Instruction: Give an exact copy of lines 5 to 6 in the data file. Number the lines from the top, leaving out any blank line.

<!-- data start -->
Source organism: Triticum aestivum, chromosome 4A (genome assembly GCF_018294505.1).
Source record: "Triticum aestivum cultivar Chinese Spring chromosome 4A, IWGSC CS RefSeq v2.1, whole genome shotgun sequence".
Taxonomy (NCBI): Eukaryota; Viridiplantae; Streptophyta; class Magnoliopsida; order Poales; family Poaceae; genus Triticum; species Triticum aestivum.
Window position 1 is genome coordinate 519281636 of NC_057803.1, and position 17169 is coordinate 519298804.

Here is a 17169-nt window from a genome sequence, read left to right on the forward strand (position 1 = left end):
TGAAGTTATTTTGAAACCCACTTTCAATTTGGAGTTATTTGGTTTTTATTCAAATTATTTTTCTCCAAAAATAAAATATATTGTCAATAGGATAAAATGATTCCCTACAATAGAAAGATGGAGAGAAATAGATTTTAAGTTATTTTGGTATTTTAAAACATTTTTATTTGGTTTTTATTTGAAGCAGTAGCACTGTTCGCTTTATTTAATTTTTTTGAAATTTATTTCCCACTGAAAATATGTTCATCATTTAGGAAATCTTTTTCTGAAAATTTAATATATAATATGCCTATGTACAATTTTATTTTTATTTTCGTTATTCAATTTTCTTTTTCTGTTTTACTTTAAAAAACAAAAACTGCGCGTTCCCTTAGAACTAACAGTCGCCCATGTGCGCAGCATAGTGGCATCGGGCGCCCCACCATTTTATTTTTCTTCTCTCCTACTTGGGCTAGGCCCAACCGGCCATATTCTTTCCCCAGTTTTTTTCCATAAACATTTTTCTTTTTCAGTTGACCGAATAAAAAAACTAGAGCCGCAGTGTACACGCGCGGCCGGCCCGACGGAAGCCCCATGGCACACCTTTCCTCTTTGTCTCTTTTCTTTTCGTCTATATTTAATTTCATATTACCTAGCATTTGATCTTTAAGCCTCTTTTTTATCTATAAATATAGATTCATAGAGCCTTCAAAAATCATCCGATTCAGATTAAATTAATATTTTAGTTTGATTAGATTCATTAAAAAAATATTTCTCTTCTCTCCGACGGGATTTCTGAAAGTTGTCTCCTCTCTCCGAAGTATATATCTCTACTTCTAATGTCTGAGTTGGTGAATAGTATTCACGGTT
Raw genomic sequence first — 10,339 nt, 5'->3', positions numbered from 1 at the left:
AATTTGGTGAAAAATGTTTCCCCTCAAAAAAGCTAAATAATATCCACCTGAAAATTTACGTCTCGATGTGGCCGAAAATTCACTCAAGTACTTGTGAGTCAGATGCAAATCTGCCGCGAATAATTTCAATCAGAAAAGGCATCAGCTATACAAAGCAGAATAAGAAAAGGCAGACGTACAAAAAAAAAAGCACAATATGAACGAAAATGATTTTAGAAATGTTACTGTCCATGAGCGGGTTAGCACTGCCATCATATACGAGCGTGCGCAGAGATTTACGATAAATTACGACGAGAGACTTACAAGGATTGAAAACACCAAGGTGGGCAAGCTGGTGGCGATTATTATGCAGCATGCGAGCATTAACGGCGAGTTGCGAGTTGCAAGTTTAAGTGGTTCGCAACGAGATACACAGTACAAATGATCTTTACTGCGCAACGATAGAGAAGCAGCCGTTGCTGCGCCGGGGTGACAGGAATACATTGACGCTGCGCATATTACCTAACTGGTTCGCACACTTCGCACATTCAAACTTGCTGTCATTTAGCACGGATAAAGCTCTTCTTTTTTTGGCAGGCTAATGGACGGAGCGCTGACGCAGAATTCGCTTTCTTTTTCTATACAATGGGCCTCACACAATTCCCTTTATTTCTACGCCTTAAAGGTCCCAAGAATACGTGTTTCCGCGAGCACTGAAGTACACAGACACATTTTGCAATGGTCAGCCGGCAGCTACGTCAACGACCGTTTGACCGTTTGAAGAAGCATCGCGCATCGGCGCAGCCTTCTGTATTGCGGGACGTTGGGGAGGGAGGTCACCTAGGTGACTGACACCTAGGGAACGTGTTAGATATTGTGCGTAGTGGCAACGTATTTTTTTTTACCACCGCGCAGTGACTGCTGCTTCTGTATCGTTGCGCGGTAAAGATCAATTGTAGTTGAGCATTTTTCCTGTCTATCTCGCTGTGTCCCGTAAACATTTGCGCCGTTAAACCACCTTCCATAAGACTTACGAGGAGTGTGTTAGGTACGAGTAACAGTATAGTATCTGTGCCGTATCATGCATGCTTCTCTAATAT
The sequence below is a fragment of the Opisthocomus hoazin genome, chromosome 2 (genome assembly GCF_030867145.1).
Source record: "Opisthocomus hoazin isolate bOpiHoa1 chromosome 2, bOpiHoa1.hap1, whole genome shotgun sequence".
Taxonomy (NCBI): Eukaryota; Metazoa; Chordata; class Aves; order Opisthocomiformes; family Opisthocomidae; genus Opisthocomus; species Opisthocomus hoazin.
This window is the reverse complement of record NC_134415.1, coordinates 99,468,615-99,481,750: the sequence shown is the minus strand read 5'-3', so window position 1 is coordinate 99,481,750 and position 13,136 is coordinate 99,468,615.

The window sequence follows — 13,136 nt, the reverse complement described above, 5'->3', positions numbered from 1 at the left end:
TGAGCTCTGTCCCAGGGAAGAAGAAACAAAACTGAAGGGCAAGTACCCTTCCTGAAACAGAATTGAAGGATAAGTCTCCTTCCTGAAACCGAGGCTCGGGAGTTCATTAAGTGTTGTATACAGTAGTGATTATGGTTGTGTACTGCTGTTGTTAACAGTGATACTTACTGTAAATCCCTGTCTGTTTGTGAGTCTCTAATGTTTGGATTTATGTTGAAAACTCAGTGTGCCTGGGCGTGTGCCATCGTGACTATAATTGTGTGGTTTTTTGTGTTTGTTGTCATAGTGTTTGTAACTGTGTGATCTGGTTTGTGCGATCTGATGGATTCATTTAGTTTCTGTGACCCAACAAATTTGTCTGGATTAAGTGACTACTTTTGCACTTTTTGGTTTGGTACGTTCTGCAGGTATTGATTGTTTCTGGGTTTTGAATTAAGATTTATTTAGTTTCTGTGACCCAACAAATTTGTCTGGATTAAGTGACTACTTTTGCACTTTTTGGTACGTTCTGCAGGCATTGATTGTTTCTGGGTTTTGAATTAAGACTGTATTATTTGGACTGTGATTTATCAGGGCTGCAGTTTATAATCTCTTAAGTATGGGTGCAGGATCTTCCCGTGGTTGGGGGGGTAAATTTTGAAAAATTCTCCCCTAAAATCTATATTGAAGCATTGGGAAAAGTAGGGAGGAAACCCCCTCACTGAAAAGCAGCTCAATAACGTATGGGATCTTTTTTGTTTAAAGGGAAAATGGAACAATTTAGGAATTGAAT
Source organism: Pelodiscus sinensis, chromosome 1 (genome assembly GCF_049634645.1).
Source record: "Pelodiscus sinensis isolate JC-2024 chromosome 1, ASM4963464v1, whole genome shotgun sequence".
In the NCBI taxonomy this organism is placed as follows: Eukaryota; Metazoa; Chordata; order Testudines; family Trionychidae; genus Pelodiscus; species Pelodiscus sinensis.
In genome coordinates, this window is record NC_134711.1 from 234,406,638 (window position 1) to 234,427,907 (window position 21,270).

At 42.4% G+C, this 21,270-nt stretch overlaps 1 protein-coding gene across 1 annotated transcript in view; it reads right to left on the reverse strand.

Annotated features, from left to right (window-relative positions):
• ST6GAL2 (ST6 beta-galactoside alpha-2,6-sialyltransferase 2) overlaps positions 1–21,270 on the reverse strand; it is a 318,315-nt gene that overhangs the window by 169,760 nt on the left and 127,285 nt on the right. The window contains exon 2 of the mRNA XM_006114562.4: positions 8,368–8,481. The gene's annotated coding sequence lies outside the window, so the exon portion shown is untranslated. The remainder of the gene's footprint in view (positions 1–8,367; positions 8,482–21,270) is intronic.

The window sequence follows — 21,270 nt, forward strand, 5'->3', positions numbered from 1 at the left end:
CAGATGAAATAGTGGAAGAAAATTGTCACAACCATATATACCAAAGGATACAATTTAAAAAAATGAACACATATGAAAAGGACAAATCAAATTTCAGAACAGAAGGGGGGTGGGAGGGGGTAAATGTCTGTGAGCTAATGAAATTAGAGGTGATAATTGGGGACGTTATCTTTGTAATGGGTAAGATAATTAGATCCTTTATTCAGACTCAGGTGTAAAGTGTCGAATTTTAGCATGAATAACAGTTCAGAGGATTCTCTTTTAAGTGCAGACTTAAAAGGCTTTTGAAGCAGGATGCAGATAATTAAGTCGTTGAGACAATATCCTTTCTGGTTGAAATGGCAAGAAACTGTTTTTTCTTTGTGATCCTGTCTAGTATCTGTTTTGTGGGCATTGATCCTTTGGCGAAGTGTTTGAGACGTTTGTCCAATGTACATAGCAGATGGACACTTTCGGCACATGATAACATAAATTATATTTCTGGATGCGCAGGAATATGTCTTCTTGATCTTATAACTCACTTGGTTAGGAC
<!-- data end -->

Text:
Here is a 17169-nt window from a genome sequence, read left to right on the forward strand (position 1 = left end):
TGAAGTTATTTTGAAACCCACTTTCAATTTGGAGTTATTTGGTTTTTATTCAAATTATTTTTCTCCAAAAATAAAATATATTGTCAATAGGATAAAATGATTCCCTACAATAGAAAGATGGAGAGAAATAGATTTTAAGTTATTTTGGTATTTTAAAACATTTTTATTTGGTTTTTATTTGAAGCAGTAGCACTGTTCGCTTTATTTAATTTTTTTGAAATTTATTTCCCACTGAAAATATGTTCATCATTTAGGAAATCTTTTTCTGAAAATTTAATATATAATATGCCTATGTACAATTTTATTTTTATTTTCGTTATTCAATTTTCTTTTTCTGTTTTACTTTAAAAAACAAAAACTGCGCGTTCCCTTAGAACTAACAGTCGCCCATGTGCGCAGCATAGTGGCATCGGGCGCCCCACCATTTTATTTTTCTTCTCTCCTACTTGGGCTAGGCCCAACCGGCCATATTCTTTCCCCAGTTTTTTTCCATAAACATTTTTCTTTTTCAGTTGACCGAATAAAAAAACTAGAGCCGCAGTGTACACGCGCGGCCGGCCCGACGGAAGCCCCATGGCACACCTTTCCTCTTTGTCTCTTTTCTTTTCGTCTATATTTAATTTCATATTACCTAGCATTTGATCTTTAAGCCTCTTTTTTATCTATAAATATAGATTCATAGAGCCTTCAAAAATCATCCGATTCAGATTAAATTAATATTTTAGTTTGATTAGATTCATTAAAAAAATATTTCTCTTCTCTCCGACGGGATTTCTGAAAGTTGTCTCCTCTCTCCGAAGTATATATCTCTACTTCTAATGTCTGAGTTGGTGAATAGTATTCACGGTT